10 Songs, 35 Minutes

EDITORS’ NOTES

With Cate Le Bon’s sophomore album, the Welsh chanteuse approximates the vintage vinyl in her record collection with songs that collage old tones and artful psychedelia alongside an abstract take on baroque pop. The quirky, analog-scrambled “Falcon Eyed” opens like Nico singing for The United States of America. Muted vocals coo reservedly over pre-punk rhythms as a hypnotic mantra of Moog tones keep up with the pace of a Velvet Underground–derived guitar jangle. It sounds like source inspiration for Stereolab and Broadcast—bands that came before Le Bon. Her equally demure approach to “Puts Me to Work” is matched by antiquated parlor piano, but here the grit and grime of those VU influences gets wrapped in a comforting, pastoral Welsh blanket that has more in common with 2001’s The Blue Trees by Gorky's Zygotic Mynci (also from Wales). In the angular title track, the vintage guitars play through dirty and distorted fuzz. Le Bon finds her voice in “Fold the Cloth,” where her fetching falsetto soars over what sounds like an outtake from Dungen’s Ta Det Lugnt.

EDITORS’ NOTES

With Cate Le Bon’s sophomore album, the Welsh chanteuse approximates the vintage vinyl in her record collection with songs that collage old tones and artful psychedelia alongside an abstract take on baroque pop. The quirky, analog-scrambled “Falcon Eyed” opens like Nico singing for The United States of America. Muted vocals coo reservedly over pre-punk rhythms as a hypnotic mantra of Moog tones keep up with the pace of a Velvet Underground–derived guitar jangle. It sounds like source inspiration for Stereolab and Broadcast—bands that came before Le Bon. Her equally demure approach to “Puts Me to Work” is matched by antiquated parlor piano, but here the grit and grime of those VU influences gets wrapped in a comforting, pastoral Welsh blanket that has more in common with 2001’s The Blue Trees by Gorky's Zygotic Mynci (also from Wales). In the angular title track, the vintage guitars play through dirty and distorted fuzz. Le Bon finds her voice in “Fold the Cloth,” where her fetching falsetto soars over what sounds like an outtake from Dungen’s Ta Det Lugnt.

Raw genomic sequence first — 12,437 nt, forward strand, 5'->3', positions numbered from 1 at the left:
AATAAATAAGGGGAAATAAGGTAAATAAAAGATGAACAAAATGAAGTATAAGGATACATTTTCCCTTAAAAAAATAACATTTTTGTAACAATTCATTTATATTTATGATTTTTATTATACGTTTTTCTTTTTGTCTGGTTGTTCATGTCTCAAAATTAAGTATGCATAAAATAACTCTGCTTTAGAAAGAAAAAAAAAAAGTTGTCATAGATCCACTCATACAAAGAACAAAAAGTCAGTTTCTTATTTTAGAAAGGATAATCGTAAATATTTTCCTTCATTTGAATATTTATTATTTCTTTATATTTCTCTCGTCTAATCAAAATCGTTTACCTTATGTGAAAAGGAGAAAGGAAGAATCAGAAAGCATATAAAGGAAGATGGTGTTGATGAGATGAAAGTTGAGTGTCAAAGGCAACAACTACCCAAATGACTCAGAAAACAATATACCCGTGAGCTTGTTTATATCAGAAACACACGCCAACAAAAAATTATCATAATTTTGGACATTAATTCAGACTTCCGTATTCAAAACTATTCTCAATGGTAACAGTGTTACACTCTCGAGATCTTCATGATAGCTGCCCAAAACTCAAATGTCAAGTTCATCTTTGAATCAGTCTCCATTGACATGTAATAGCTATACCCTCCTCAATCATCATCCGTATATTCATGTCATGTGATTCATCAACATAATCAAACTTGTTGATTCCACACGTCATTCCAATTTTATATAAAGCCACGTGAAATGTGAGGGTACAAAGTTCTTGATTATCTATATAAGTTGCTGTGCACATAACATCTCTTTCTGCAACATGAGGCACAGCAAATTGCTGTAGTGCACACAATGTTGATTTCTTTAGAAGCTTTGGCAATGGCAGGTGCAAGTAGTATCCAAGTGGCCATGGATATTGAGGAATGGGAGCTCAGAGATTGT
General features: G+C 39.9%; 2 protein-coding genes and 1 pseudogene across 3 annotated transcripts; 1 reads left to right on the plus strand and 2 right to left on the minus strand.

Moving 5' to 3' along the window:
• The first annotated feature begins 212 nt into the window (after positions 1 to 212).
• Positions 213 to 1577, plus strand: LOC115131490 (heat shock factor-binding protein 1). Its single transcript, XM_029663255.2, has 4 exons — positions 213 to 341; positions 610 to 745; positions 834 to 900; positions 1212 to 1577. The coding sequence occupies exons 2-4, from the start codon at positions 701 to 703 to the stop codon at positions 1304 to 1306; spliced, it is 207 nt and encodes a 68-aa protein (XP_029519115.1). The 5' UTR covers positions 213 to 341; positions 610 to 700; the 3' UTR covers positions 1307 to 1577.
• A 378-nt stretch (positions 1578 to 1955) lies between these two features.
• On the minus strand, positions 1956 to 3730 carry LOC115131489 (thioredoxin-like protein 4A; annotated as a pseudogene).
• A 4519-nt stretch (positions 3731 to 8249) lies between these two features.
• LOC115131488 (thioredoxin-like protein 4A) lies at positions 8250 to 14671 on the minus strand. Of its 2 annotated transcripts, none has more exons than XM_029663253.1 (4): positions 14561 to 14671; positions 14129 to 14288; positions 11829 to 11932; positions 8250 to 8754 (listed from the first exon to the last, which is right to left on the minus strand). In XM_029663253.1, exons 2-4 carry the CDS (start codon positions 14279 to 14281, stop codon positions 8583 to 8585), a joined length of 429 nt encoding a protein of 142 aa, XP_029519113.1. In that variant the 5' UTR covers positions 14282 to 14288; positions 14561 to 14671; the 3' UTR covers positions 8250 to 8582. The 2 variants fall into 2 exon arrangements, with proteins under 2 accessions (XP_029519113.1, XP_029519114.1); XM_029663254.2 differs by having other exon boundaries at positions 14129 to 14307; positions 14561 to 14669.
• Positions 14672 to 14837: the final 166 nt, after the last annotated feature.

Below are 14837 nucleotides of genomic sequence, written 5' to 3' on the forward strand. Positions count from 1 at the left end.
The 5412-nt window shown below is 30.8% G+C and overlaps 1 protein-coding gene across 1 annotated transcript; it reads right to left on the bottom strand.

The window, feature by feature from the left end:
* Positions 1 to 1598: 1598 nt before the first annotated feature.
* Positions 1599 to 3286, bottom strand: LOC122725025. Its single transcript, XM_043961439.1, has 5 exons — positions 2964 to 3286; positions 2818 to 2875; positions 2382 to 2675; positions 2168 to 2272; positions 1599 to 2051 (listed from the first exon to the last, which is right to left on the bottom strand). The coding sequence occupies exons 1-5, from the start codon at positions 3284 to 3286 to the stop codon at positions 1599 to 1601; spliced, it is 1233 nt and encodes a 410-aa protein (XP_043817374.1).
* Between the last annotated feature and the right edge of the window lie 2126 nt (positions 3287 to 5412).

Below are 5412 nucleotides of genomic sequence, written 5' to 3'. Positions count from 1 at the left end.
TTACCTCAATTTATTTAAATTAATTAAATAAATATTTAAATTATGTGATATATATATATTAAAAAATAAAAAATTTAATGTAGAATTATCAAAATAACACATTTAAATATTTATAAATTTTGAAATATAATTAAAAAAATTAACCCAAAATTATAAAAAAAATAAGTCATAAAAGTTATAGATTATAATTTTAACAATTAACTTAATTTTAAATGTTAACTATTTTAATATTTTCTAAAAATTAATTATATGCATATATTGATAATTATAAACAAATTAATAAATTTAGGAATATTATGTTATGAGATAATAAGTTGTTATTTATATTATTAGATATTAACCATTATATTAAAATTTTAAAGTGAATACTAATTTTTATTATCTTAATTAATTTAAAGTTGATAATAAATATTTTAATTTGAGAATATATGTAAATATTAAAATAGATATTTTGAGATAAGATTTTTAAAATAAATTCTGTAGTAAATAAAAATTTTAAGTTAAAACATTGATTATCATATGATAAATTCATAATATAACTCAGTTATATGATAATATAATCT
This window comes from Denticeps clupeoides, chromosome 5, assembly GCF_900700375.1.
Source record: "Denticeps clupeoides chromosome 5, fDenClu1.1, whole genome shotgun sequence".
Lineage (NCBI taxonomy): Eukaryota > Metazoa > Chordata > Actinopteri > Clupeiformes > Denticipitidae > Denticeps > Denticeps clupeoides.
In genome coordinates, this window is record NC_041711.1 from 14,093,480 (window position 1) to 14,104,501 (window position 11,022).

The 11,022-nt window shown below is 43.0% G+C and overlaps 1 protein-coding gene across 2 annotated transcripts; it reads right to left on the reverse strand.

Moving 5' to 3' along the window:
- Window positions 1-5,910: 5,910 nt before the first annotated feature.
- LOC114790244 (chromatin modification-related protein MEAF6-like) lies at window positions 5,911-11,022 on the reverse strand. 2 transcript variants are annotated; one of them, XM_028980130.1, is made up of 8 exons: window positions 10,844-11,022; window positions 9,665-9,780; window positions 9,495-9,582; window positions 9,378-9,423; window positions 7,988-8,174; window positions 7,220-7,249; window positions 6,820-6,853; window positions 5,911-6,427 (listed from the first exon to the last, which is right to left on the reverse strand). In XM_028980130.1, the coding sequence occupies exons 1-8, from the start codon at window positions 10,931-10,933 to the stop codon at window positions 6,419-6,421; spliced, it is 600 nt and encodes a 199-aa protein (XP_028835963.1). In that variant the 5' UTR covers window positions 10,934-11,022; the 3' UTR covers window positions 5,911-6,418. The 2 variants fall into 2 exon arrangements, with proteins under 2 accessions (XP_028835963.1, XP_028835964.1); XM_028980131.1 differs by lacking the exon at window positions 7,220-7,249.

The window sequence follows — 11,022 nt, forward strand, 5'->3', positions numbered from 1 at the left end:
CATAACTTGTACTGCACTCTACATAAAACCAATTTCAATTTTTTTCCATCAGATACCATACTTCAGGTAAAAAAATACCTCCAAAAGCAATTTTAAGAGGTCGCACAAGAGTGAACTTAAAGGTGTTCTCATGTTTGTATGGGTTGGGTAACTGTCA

TITLE TIME
2:48
3:29
3:05
3:23
3:36
5:39
3:08
3:07
3:52
2:59

About Cate Le Bon

Cardiff, Wales native Cate Le Bon matched her slightly spooky, fragile voice with dark lyrics -- she confessed to being death-fixated -- and a sparse, spindly guitar sound. In 2007, she opened for Super Furry Animals' Gruff Rhys, with whom she occasionally collaborated, during a tour of the U.K. That same year, she self-released her first single, "No One Can Drag Me Down"/"Disappear," and recorded an album, Pet Deaths, which was shelved. Edrych yn Llygaid Ceffyl Benthyg, a Welsh-language EP, was issued on Peski in 2008, the same year she contributed vocals to "I Lust U," a song from Rhys and Bryan Hollon's Neon Neon album Stainless Style. Me Oh My, Le Bon's first album to actually be released, came out on Rhys' Irony Bored label in 2009 and was hotly tipped by Uncut magazine. Her sophomore release, Cyrk, which paired the spooky, folk-tinged timbre of Nico with the experimental, Nuggets-meets-Krautrock attack of Os Mutantes and Faust, arrived in early 2012. Arriving in 2013, the well-received Mug Museum saw Le Bon relocating to Los Angeles, and featured a guest appearance from Perfume Genius on the track "I Think I Knew." Hermits on Holiday, a collaboration with American singer/songwriter Tim Presley under the moniker DRINKS, arrived in 2015, followed by an all-new studio album, Crab Day, in early 2016. ~ Andy Kellman

  • ORIGIN
    Penboyr, West Wales

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